Communicating Technical Methods & Processes: 5 Tips for Tech Marketers

Vicki Woschnick
Posted by Vicki Woschnick on November 25, 2015


If you’re in a highly technical field—agile software development, for example—or advocate for technical industry processes like the Kanban Method, you’re likely passionate about what you do.

If you are responsible for marketing these highly technical products and services, you are likely frustrated when you write about some new software approach and your non-technical prospects don’t seem to respond enthusiastically.

Are “non-techies” really that indifferent toward technical industry processes? Generally speaking, no.

They are, or want to be, excited about the efficiencies and effectiveness offered in technical fields. It’s up to you and your fellow marketers to communicate technical value (and the techies’ zeal) in a way that’s accessible to anyone.

That can be easier said than done since, sometimes, you’re discussing abstract concepts or specialized explanations. However, by applying these tips and with a little practice, your marketing communications will engage “non-techie” and “techie” audiences alike.

Tips for Translating to Non-Techies

1. Don’t make assumptions about your audience.

Customers and prospects may not know everything—or anything—about technical industries, but:
• Don’t confuse a lack of knowledge with stupidity
• They are experts in their own areas, but not necessarily expert in what you’re explaining
• Never underestimate your audience, regardless of knowledge level

2. Choose words wisely.

Using industry buzzwords and acronyms is easy, provided your audience knows exactly what the jargon means. But that’s not typically the case. Remember:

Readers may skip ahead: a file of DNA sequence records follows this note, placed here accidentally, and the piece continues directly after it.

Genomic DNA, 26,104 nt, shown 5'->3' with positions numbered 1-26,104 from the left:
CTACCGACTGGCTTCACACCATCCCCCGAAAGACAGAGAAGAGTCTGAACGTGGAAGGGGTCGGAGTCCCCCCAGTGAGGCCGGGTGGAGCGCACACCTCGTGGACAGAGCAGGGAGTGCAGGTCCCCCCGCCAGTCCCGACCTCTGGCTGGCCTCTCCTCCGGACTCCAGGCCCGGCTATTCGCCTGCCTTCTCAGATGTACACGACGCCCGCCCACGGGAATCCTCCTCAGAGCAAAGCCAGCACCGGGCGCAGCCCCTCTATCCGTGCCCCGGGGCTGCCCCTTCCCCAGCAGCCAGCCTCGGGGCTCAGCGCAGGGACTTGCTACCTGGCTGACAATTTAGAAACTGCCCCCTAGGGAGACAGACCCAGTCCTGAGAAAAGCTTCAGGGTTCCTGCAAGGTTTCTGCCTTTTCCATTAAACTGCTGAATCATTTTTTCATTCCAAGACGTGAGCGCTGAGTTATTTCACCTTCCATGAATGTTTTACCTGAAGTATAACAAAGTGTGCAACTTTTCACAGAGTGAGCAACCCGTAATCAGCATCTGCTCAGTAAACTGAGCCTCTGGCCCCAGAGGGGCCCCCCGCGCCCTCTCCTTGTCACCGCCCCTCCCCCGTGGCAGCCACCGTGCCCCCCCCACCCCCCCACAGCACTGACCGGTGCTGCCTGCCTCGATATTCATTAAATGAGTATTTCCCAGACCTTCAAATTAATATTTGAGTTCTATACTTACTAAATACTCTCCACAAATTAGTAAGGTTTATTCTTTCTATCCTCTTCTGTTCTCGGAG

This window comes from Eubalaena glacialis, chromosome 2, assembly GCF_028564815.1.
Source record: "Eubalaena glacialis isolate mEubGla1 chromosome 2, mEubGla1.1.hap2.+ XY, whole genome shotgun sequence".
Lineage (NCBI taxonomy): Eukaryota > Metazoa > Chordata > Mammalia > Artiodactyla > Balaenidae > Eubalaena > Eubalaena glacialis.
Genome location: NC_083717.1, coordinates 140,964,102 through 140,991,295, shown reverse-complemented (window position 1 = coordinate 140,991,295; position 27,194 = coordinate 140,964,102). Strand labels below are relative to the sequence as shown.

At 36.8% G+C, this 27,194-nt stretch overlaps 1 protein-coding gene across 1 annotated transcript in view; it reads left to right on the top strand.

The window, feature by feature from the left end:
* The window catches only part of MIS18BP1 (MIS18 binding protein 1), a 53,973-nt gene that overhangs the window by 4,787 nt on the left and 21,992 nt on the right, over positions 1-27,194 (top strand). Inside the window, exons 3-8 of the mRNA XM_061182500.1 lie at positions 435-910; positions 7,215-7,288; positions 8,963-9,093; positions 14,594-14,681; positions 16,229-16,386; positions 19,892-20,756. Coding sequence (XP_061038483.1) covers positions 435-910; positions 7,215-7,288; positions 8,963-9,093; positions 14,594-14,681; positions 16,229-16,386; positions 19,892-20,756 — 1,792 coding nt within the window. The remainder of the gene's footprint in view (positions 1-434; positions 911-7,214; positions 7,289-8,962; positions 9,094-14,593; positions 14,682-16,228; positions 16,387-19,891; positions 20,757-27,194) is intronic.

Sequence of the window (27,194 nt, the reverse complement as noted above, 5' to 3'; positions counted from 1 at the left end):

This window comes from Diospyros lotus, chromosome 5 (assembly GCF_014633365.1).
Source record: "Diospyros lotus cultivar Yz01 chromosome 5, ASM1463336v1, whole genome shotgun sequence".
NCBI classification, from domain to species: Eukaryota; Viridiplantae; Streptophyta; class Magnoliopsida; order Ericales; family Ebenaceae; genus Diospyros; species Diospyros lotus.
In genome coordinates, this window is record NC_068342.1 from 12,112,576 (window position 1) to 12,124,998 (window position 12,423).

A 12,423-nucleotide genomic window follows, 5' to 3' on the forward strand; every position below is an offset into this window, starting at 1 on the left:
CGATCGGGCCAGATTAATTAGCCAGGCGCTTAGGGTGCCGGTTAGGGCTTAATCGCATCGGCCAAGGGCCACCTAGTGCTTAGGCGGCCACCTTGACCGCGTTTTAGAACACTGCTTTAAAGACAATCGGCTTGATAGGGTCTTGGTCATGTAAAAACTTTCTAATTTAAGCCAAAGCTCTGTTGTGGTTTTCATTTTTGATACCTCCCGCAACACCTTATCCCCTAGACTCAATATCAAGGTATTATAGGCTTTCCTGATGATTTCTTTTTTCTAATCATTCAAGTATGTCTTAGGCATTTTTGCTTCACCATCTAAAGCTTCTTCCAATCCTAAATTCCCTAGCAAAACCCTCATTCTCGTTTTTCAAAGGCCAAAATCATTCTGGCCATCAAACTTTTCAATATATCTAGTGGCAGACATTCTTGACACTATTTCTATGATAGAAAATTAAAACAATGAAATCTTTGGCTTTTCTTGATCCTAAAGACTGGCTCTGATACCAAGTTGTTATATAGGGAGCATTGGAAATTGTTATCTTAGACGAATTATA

• You don’t have to lace your writing with fancy terms or big words to sound credible
• Use short sentences and relatable vocabulary that isn’t condescending
• If you must use complex terms or acronyms, explain them using everyday language

3. Focus on broad concepts.

Drilling into details may be interesting, but it can also be distracting, especially to a non-technical audience:
• Communicate concepts at a high level, simply and clearly
• Include enough about the basics to inform the “non-techies,” but not so much as to bore the average reader
• Commit to educating your audience about how the technical service or product benefits them

4. Think like the customer.

You’re communicating important information about a highly technical topic, which ideally answers some questions. It also typically raises more questions. Anticipate the “And then what?” in your customers’ and prospects’ minds to add depth to your writing. It will help cultivate mutual understanding.

5. When you’re finished explaining the topic, stop writing.

Sounds easy, right? But, when you have a topic that has many sub-parts, it’s oh-so-tempting to talk about those too. Do yourself, and your readers, a favor—focus on your one main topic, deliver your message, then stop writing. There are two reasons for this:
• A “non-techie” could find extra information difficult to absorb
• A reader with intermediate knowledge may not be interested in anything other than the main topic

For more ways to maximize your marketing communications, check out our free guide below.

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